11. Founding the Fourth
The founding fathers of the United States of America lived lives that were full of coincidences. Not only did Thomas Jefferson die on the 50th anniversary of the 4th of July, but so did John Adams. Eager to keep up the tradition, fellow founder and president James Monroe died on the 4th of July just five years later.
10. Knock Knock
The South African astronomer Daniel du Toit was renowned for his lectures. After one such lecture, in which he was discussing the possibility of death and that one never knows when it will arrive, he decided to treat himself with a peppermint candy that lodged itself in his throat and choked him to death.
9. Double Exposure
During the beginning of the 20th century, if you wanted to have a picture of your family, you needed to purchase a photographic plate and have the image developed by a specialty shop. In 1914, a German woman did just this in Strasbourg, in order to have the image of her young son forever. While the plate was being developed, World War I broke out, and she was unable to retrieve her photo. Two years and 100 miles later, she was living in Frankfurt, where she decided to have a photo taken of her newborn daughter. After picking up the new photograph, she found that the new photo was superimposed over the very photo of her son from two years prior.
8. City Hot Spot
Vienna was a cultural hotbed in the 20th century, and many intellectuals lived there. In 1913, there were also many revolutionaries in the city. That year saw Joseph Stalin, Adolf Hitler, Leon Trotsky, Josip Broz Tito, and Sigmund Freud all living in the same area, and frequenting the same parks and bars. The combined legacy of these men? Together, they’re responsible for over 79 million deaths, and probably just as many visits to the therapist about mommy issues throughout the rest of the century.
7. Beginning and End of War
Undertakers don’t necessarily use a science in order to bury the dead, and when war comes, it can be extremely difficult to make space for the tragically deceased. In a coincidental bookending of World War I, the first and last British troops to die in the war are buried facing each other, from 15 feet away.
6. Bad Omen
Sometimes you receive an eerie omen which jolts you. During the filming of the 1976 film The Omen, a private plane was hired by the film crew to transport them but they had to make a last minute cancellation. Instead, the plane flew elsewhere, and on its trip, it crashed onto a road, into two traveling cars. Tragically, one of the cars held the wife and children of the pilot who crashed the plane.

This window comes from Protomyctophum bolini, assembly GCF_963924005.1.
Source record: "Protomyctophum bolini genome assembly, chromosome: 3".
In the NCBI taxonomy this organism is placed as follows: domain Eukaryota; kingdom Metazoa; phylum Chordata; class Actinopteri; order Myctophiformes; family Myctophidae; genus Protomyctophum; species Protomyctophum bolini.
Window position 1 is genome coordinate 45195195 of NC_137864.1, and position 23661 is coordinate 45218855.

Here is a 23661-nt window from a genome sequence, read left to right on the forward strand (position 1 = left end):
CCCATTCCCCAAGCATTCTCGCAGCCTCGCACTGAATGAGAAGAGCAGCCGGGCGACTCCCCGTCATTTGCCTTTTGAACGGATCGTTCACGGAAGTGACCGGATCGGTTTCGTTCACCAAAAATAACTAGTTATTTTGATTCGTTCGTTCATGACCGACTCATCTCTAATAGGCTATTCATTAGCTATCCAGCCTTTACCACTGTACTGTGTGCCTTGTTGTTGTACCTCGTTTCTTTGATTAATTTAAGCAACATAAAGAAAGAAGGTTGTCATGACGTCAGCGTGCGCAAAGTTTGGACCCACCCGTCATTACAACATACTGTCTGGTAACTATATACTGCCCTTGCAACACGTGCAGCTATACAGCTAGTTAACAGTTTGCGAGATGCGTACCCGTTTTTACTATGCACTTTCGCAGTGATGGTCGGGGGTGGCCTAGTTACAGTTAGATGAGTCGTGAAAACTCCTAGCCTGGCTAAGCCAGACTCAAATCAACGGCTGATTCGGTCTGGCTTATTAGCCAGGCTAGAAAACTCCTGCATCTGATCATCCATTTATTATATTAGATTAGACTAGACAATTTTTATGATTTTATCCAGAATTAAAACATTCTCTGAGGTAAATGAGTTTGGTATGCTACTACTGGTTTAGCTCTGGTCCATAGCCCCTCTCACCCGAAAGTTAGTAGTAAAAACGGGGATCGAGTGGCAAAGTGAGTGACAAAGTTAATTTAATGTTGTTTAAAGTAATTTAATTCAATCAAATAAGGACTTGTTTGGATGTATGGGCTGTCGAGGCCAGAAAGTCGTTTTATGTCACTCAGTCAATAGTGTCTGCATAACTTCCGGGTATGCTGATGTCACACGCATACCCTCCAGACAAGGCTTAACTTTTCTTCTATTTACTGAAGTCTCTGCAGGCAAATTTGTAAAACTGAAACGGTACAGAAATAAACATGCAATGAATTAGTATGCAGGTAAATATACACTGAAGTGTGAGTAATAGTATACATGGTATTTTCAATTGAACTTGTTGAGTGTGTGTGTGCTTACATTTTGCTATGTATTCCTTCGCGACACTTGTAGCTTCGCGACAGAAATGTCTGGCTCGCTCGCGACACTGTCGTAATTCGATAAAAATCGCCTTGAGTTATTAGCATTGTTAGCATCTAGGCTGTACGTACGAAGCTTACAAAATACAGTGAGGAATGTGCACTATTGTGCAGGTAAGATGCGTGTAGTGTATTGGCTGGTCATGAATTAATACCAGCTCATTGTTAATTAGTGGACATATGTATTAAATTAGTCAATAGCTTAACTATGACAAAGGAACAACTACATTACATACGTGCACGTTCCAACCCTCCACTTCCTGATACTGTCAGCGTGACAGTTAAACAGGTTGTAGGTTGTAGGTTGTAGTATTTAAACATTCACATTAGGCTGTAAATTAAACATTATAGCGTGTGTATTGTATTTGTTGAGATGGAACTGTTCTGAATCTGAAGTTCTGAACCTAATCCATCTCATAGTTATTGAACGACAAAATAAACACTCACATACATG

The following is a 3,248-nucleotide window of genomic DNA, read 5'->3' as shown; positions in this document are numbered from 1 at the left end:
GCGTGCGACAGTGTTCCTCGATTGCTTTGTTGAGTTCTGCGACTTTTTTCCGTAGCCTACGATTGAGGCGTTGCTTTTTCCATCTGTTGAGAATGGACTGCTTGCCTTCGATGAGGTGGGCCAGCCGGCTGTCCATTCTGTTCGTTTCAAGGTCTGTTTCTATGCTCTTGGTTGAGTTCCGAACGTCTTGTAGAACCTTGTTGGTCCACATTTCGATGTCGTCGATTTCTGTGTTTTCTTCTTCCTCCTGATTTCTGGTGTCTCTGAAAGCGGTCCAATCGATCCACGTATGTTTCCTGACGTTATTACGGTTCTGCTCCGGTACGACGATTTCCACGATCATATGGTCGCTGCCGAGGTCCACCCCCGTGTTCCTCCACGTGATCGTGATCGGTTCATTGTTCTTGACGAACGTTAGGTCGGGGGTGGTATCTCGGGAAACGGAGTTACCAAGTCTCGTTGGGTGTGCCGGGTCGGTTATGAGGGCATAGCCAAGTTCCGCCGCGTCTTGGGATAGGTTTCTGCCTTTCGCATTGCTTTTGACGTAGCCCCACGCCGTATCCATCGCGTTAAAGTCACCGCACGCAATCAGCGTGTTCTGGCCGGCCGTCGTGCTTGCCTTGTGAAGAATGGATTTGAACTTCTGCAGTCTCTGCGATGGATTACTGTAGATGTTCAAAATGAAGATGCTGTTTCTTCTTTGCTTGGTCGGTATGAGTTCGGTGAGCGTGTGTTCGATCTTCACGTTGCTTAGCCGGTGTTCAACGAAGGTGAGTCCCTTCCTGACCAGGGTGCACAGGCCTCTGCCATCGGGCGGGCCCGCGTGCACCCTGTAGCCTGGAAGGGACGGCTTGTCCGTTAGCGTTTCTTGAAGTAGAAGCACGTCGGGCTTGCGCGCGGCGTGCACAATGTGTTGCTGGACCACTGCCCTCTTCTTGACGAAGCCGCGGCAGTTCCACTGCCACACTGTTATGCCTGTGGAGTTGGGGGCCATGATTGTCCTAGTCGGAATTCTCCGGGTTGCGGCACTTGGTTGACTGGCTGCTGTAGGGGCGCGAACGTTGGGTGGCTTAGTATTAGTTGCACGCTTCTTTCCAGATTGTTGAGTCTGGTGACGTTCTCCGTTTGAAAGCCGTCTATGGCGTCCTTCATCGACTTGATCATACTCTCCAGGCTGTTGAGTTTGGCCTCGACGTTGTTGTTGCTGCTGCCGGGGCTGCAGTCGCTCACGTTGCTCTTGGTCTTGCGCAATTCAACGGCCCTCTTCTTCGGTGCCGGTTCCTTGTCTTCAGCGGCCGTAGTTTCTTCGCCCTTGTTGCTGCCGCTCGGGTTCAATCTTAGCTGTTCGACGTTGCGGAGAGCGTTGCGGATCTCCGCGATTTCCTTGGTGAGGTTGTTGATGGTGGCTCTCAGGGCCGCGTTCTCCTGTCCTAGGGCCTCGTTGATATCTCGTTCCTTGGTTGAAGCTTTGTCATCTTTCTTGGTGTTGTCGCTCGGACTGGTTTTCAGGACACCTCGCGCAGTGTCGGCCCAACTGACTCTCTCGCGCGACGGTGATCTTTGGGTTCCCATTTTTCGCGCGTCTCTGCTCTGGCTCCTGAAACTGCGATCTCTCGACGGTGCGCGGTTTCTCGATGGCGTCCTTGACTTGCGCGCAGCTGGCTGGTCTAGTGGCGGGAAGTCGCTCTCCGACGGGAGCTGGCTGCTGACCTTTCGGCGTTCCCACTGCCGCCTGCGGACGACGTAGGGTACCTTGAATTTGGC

5. Try Uber Next Time
Mopeds can be dangerous. You’re pretty much unprotected and fragile on the motorized scooters, and accidents can prove fatal. In 1974, a taxi in Bermuda crashed into a moped, subsequently killing its driver. One year later, the same taxi driver crashed into another moped, killing the brother of the man from the previous year’s accident, while also carrying the same passenger.
4. Double Trouble
The day before his death, King Umberto I of Italy was dining at a restaurant when he noticed that the owner of the place was not only his doppelganger, but also named Umberto. That’s not all, as they also shared the same birthday, were born in the same city, and had both married women with the same name. The day of King Umberto’s coronation was also the day the other Umberto opened his restaurant. The very next day, right before King Umberto was assassinated, he learned that his new friend had been shot and killed only hours prior.
3. Late Intervention
For many, showing up on time basically means you’re late. This was the policy at West Side Baptist Church in Beatrice., Nebraska, as they held choir practice every Wednesday evening at 7:20 pm. However, on March 1, 1950, every one of the 15 choir members was running late, and when each of them showed up to practice, they found it ablaze after exploding from a natural gas leak at 7:27. So, the next time your hyper-punctual friend guilts you for being a few minutes late, tell them this story.
2. Poe’s Tales Come Alive
Edgar Allen Poe could not only creep into your bones and shake your soul but apparently, he could also tell the future. His only novel, The Narrative of Arthur Gordon Pym of Nantucket was published in 1838 and tells the story of a crew stranded in the middle of the sea who draw straws in order to decide which one of the men will be killed and eaten. The character who lost was named Richard Parker. 46 years later, the crew of the Mignonette faced the same struggle and sacrificed a boy to consume, whose name just so happened to be Richard Parker. Hey, Parker families of the world: maybe don’t name your son Richard.
1. Father and Son
During the construction of the United States’ famed Hoover Dam, a total of 112 workers lost their lives working on the project. The first of these men was John Gregory Tierney on December 20, 1922. The second of these men, tragically, was his son Patrick Williams Tierney…13 years to the day later, on December 20, 1935.